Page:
The former include various steps to be taken by the Administration to persuade the witnesses to come  forward and give true  evidence and  refrain  from giving false  evidence either under temptation or coercion, while the object of the latter should be to discourage and prevent the professional  touts and false witnesses from giving false evidence in the Law Courts and also to act as a deterrent factor for the other like minded persons.

A-        PERSUASIVE MEASURES

(i)                     Since, by the grace of Allah, the foundation of Pakistan  has been based on Islam and an overwhelming majority in the country is that of Muslims it should not be difficult to educate the masses, inter-alia, in this respect also. If they are made fully aware of the importance and sanctity attached by Quran and Sunnah to giving true and honest evidence they will, in a majority of cases, refrain from giving false evidence fearing that in the event of their giving false evidence they shall be incurring the wrath of Allah Almighty and, besides legal punishment, will also become liable to punishment in the hereafter. This ideal should also be fully projected on the official media, i.e., Radio and Television in the form of talks and lectures etc.

(ii)                    It is suggested that at the time of recording evidence witnesses should be suitably warned by the Presiding Officers of the Courts that in the event of their testifying falsely they would be proceeded against under the Law. This procedure, if followed meticulously by the Courts, will go a long way in dissuading the witnesses from deposing falsely.

(iii)                   Every effort should be made by the Administration to see that the witnesses are duly protected from harassment and wastage of time while appearing in the Law Courts to give evidence and they should also be immune from the fear of retribution on the part of the party against whom they correctly depose so that inducement to give false evidence, either in the form of monitory or other benefits or fear of vengeance and intimidation, is minimised. It should, consequently, be the duty of the Police to see that the witnesses deposing truly in criminal proceedings are given due and proper protection against harassment by the party against whom they depose. The Provincial Governments should issue necessary instructions to their Police Department in this respect.

B-        PREVENTIVE MEASURES

6.         The Commission is of the view that in order to discourage and prevent the practice of giving false evidence in the Law Courts necessary measures should be adopted  to make it certain that the witnesses who perjure themselves in the Law  Courts are given expeditious and exemplary punishment. In this connection the Commission recommends as under:-

(i)                     Steps should be taken to simplify the procedure of investigation which should be completed  expeditiously.  It is a common experience that chances of perjury are  far greater in those cases in  which investigation has taken a long time and the post investigation proceedings are inordinately delayed, thus giving a chance  to the interested parties to temper with  the evidence  or to win over the witnesses. The Provincial Governments should adopt suitable measures in this respect  and issue necessary instructions to the Investigating Agencies under their control. They should also see that the Investigating Officers found guilty of negligence in this regard are proceeded  against under the disciplinary rules and suitably punished.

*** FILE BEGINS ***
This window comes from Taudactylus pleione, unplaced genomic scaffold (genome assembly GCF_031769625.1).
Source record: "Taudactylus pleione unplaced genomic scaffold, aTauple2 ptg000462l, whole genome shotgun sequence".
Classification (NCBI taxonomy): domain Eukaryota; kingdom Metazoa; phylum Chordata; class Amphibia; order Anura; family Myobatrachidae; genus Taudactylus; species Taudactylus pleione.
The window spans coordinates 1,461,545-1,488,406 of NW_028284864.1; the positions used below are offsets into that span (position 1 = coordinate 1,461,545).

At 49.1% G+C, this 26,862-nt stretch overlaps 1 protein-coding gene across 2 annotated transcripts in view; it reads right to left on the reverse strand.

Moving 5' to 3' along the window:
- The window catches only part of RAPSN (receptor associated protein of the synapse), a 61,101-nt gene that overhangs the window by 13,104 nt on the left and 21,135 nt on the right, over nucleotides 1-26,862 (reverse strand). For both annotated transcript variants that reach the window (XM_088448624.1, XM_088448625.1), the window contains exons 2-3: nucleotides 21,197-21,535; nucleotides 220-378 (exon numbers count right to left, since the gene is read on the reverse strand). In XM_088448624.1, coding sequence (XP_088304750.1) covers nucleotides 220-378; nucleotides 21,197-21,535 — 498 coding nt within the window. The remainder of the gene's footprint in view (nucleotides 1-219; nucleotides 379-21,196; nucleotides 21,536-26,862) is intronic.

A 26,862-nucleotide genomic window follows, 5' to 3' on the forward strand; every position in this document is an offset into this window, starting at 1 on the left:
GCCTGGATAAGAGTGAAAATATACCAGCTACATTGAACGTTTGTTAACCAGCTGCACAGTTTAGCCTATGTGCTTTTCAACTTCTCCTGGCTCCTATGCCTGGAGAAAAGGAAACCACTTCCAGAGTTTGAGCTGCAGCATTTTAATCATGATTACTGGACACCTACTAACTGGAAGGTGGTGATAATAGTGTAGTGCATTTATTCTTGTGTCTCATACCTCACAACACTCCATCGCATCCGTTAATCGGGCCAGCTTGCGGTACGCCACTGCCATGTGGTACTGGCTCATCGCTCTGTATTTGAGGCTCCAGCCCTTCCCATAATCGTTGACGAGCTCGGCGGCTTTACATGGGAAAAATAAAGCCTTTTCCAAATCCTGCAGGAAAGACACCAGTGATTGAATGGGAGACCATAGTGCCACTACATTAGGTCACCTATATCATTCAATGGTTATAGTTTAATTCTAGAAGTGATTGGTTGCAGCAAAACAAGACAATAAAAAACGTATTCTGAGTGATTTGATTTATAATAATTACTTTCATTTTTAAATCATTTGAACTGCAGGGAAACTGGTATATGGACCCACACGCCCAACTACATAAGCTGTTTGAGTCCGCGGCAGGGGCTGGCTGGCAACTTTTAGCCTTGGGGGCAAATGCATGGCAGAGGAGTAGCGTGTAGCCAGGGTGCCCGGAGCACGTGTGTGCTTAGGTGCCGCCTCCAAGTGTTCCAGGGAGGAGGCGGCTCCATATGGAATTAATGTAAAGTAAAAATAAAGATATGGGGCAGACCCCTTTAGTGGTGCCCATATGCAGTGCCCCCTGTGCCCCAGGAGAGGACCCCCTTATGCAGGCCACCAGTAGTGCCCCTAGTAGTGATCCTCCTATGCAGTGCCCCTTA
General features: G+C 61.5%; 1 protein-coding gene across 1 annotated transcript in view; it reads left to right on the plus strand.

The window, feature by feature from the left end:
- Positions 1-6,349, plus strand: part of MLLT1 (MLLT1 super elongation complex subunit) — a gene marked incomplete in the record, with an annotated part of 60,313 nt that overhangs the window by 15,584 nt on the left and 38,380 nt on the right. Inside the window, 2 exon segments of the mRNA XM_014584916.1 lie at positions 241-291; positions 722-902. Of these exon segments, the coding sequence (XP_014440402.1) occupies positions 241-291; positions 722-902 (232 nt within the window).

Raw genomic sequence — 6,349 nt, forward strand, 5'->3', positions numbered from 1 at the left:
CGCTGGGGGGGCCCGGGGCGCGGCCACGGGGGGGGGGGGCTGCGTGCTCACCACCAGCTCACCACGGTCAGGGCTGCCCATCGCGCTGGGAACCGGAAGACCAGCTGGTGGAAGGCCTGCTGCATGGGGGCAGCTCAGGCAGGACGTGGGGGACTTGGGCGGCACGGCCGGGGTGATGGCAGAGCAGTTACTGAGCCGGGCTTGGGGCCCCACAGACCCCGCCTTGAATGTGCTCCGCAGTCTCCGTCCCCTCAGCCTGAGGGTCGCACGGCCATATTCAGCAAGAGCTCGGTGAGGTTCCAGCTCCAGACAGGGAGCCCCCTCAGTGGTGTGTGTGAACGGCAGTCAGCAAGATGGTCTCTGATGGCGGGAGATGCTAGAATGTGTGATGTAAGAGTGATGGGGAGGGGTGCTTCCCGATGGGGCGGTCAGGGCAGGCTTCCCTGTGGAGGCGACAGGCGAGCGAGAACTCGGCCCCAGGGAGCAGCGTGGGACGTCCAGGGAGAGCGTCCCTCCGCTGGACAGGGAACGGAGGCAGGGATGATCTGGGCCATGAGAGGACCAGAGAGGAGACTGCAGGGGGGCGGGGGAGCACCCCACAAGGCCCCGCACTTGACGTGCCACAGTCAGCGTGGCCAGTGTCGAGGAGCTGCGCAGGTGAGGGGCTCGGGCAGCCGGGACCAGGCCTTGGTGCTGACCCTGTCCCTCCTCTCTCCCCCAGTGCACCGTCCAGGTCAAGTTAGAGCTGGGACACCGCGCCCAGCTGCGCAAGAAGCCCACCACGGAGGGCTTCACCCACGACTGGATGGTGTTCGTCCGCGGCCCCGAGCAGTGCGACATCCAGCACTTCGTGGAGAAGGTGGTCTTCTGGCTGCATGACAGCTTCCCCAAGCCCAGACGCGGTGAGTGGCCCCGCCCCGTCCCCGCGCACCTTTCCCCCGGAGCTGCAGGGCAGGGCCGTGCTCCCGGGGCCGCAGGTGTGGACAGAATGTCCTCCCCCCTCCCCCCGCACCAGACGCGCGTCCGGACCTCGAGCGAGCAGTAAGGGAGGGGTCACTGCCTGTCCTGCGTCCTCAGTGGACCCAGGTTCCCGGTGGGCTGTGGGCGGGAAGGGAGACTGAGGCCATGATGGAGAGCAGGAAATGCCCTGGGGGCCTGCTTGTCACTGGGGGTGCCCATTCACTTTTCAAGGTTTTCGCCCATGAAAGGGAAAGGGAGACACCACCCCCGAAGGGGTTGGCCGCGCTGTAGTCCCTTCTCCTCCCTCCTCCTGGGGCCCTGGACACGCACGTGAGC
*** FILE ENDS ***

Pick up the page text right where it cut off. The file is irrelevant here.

(ii)                    Under Section 250 of the Criminal Procedure Code, in a case instituted on a complaint or information given to a Police Officer or to a  Magistrate,  any person or persons, who are tried for  the alleged offence are ultimately acquitted by the Court, which is also of the opinion that the accusation against the accused was false  and either frivolous or vexatious, the Court  can, in its order of acquittal, direct that  the complainant shall pay suitable compensation to the acquitted accused to be determined by the Court. There is a provision in Section 211 of the Pakistan Penal  Code for the prosecution of a complainant who brings a false complaint against any person with the intent to injure him. There  is another provision in Section 182 of the Pakistan Penal Code according to which, whoever gives to a public servant any information which he knows or believes to be false with the intention of causing such a public servant to do or omit any thing which such public servant ought not  to do or omit or use the lawful power of such public servant in order  to injure or  annoy any person, shall be punished with imprisonment upto six months or with a fine upto Rs.1,000/- or with both. The Commission is of the view that  the provisions of the former section, i.e., Section 211 should frequently be invoked by the Trial Courts against the false  complainants and those of the latter section, i.e., 182 by the Police Officers investigating offences, who should file a  complaint in the Court concerned against a person lodging a false FIR. Both the sections should suitably be amended, enhancing the sentences involved, in order to dissuade people from filing false complaints or lodging false FIRs.